Dancers Among Us, Now in Bookstores

You’ve probably seen Jordan Matter’s photos circulating on Facebook and Pinterest. The New York–based photographer has made a name for himself with eye-catching images of dancers doing typically ordinary things in amazing, dancerly ways, like playing Frisbee, snapping photos or mopping the floor.


Now you can own Dancers Among Us in the form of a lovely coffee table book! Perhaps a gift for your parent volunteers? Or maybe just a reward to yourself for making in through another "Nutcracker" season. And when your guests flip through it and point, awestruck, to an image of someone penché-ing on a floating boogie board, you can yawn and say, "Ah yes, just another day in the life."


Part of the lure of Matter's work is the "How did they do that?!" factor. This behind-the-scenes video shows Matter and his gutsy dancers at work, taking risks with the law and their lives to capture the perfect shot!




Photo by Jordan Matter




Allie Burke, courtesy Lo Cascio

If you'd hear it on the radio, you won't hear it in Anthony Lo Cascio's tap classes.

"If I play a song that my kids know, I'm kind of disappointed in myself," he says. "I either want to be on the cutting edge or playing the classics."

He finds that most of today's trendy tracks lack the depth needed for tap, and that there's a disconnect between kids and popular music. "They have trouble finding the beat compared to older genres," he says.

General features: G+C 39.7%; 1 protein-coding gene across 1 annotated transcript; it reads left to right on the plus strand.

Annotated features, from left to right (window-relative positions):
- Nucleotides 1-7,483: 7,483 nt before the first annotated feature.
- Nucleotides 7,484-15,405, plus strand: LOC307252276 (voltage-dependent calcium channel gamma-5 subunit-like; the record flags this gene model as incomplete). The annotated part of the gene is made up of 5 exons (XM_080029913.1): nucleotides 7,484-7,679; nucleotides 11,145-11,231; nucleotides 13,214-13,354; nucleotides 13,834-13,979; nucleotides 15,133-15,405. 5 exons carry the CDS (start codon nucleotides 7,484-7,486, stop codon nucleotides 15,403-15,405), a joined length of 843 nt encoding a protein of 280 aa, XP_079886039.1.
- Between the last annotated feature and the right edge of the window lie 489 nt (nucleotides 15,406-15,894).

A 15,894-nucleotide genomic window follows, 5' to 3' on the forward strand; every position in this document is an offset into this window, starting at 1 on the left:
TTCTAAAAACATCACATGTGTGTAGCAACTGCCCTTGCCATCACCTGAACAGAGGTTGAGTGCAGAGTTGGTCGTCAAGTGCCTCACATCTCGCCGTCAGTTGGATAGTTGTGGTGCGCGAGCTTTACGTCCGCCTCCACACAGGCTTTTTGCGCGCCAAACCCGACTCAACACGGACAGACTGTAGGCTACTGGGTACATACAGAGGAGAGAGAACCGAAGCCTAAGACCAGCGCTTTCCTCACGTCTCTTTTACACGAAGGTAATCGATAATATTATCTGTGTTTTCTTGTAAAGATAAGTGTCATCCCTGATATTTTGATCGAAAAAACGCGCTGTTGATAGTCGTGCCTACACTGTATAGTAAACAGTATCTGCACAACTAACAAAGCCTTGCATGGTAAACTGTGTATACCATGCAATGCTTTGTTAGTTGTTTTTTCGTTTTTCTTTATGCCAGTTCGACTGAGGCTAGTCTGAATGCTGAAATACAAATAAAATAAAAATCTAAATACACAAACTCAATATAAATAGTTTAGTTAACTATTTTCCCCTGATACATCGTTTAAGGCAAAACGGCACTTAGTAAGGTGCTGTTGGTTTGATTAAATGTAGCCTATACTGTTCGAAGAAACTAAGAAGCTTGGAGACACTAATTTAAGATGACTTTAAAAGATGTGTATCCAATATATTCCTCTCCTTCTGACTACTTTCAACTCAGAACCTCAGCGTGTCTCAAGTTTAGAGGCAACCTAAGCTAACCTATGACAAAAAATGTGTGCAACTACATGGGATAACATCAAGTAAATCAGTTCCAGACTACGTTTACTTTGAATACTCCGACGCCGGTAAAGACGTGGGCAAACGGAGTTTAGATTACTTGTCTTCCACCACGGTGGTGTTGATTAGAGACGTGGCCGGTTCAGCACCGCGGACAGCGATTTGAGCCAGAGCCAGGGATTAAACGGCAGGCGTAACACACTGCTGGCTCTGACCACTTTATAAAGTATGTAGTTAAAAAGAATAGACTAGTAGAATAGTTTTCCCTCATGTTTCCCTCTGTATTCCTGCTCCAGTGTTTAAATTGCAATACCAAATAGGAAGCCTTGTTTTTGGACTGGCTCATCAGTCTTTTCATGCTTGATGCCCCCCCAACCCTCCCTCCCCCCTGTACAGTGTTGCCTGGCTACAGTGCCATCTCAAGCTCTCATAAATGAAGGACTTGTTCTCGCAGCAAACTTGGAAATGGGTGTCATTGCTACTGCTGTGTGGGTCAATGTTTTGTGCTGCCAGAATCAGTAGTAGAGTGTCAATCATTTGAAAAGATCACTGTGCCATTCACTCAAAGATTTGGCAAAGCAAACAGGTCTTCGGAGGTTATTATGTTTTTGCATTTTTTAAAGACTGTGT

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Teachers Trending
Courtesy Lovely Leaps

After the birth of her daughter in 2018, engineer Lisa McCabe had reservations about returning to the workforce full-time. And while she wanted to stay home with the new baby, she wasn't ready to stop contributing financially to her family (after all, she'd had a successful career designing cables for government drones). So, when she got a call that September from an area preschool to lead its dance program, she saw an opportunity.

The invitation to teach wasn't completely out of the blue. McCabe had grown up dancing in Southern California and had a great reputation from serving as her church's dance teacher and team coach the previous three years (stopping only to take a break as a new mother). She agreed to teach ballet and jazz at the preschool on Fridays and from there created an age-appropriate class based on her own training in the Cecchetti and RAD methods. It was a success: In three months, class enrollment went from six to 24 students, and just one year later, McCabe's blossoming Lovely Leaps brand had contracts with eight preschools and three additional teachers.

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Courtesy Shake the Ground

Dance competitions were among the first events to be shut down when the COVID-19 pandemic exploded in the U.S. in mid-March, and they've been among the last able to restart.

So much of the traditional structure of the competition—large groups of dancers and parents from dozens of different studios; a new city every week—simply won't work in our new pandemic world.

How, then, have competitions been getting by, and what does the future look like?

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